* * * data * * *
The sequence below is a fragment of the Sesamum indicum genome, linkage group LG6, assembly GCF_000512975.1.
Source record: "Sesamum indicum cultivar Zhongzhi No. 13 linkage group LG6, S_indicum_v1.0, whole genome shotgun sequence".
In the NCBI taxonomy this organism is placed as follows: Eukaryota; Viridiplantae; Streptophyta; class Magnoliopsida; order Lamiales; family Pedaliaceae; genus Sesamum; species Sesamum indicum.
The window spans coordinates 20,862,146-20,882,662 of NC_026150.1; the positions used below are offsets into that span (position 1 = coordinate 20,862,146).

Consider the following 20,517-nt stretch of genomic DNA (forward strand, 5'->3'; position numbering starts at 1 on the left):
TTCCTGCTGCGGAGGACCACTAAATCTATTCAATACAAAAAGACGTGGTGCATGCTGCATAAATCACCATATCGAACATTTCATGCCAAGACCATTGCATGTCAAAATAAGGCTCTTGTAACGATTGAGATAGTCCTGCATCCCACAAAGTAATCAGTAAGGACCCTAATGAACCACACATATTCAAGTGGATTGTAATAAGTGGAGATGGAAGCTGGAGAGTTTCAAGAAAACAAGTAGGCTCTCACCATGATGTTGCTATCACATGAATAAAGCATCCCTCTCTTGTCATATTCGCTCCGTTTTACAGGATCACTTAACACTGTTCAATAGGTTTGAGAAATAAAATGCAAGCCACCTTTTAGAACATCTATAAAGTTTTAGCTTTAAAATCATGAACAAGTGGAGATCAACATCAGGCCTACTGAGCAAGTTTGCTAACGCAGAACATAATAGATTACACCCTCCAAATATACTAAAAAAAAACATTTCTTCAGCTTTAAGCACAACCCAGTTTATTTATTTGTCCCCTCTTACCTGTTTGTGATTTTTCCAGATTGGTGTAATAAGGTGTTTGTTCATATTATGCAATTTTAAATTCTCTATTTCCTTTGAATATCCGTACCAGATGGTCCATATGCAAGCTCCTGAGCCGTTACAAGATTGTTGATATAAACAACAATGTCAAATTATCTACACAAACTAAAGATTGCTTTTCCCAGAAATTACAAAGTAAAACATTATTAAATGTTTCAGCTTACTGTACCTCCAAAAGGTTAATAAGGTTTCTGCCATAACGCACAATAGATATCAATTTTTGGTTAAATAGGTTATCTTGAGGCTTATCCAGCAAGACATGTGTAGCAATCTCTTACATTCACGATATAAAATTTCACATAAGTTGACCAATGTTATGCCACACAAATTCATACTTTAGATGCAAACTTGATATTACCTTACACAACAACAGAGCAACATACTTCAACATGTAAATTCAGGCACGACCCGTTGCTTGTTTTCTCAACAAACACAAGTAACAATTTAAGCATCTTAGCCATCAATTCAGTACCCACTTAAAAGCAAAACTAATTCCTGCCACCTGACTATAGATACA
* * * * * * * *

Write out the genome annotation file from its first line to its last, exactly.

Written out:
The sequence below is a fragment of the Sesamum indicum genome, linkage group LG6, assembly GCF_000512975.1.
Source record: "Sesamum indicum cultivar Zhongzhi No. 13 linkage group LG6, S_indicum_v1.0, whole genome shotgun sequence".
In the NCBI taxonomy this organism is placed as follows: Eukaryota; Viridiplantae; Streptophyta; class Magnoliopsida; order Lamiales; family Pedaliaceae; genus Sesamum; species Sesamum indicum.
The window spans coordinates 20,862,146-20,882,662 of NC_026150.1; the positions used below are offsets into that span (position 1 = coordinate 20,862,146).

Consider the following 20,517-nt stretch of genomic DNA (forward strand, 5'->3'; position numbering starts at 1 on the left):
TTCCTGCTGCGGAGGACCACTAAATCTATTCAATACAAAAAGACGTGGTGCATGCTGCATAAATCACCATATCGAACATTTCATGCCAAGACCATTGCATGTCAAAATAAGGCTCTTGTAACGATTGAGATAGTCCTGCATCCCACAAAGTAATCAGTAAGGACCCTAATGAACCACACATATTCAAGTGGATTGTAATAAGTGGAGATGGAAGCTGGAGAGTTTCAAGAAAACAAGTAGGCTCTCACCATGATGTTGCTATCACATGAATAAAGCATCCCTCTCTTGTCATATTCGCTCCGTTTTACAGGATCACTTAACACTGTTCAATAGGTTTGAGAAATAAAATGCAAGCCACCTTTTAGAACATCTATAAAGTTTTAGCTTTAAAATCATGAACAAGTGGAGATCAACATCAGGCCTACTGAGCAAGTTTGCTAACGCAGAACATAATAGATTACACCCTCCAAATATACTAAAAAAAAACATTTCTTCAGCTTTAAGCACAACCCAGTTTATTTATTTGTCCCCTCTTACCTGTTTGTGATTTTTCCAGATTGGTGTAATAAGGTGTTTGTTCATATTATGCAATTTTAAATTCTCTATTTCCTTTGAATATCCGTACCAGATGGTCCATATGCAAGCTCCTGAGCCGTTACAAGATTGTTGATATAAACAACAATGTCAAATTATCTACACAAACTAAAGATTGCTTTTCCCAGAAATTACAAAGTAAAACATTATTAAATGTTTCAGCTTACTGTACCTCCAAAAGGTTAATAAGGTTTCTGCCATAACGCACAATAGATATCAATTTTTGGTTAAATAGGTTATCTTGAGGCTTATCCAGCAAGACATGTGTAGCAATCTCTTACATTCACGATATAAAATTTCACATAAGTTGACCAATGTTATGCCACACAAATTCATACTTTAGATGCAAACTTGATATTACCTTACACAACAACAGAGCAACATACTTCAACATGTAAATTCAGGCACGACCCGTTGCTTGTTTTCTCAACAAACACAAGTAACAATTTAAGCATCTTAGCCATCAATTCAGTACCCACTTAAAAGCAAAACTAATTCCTGCCACCTGACTATAGATACA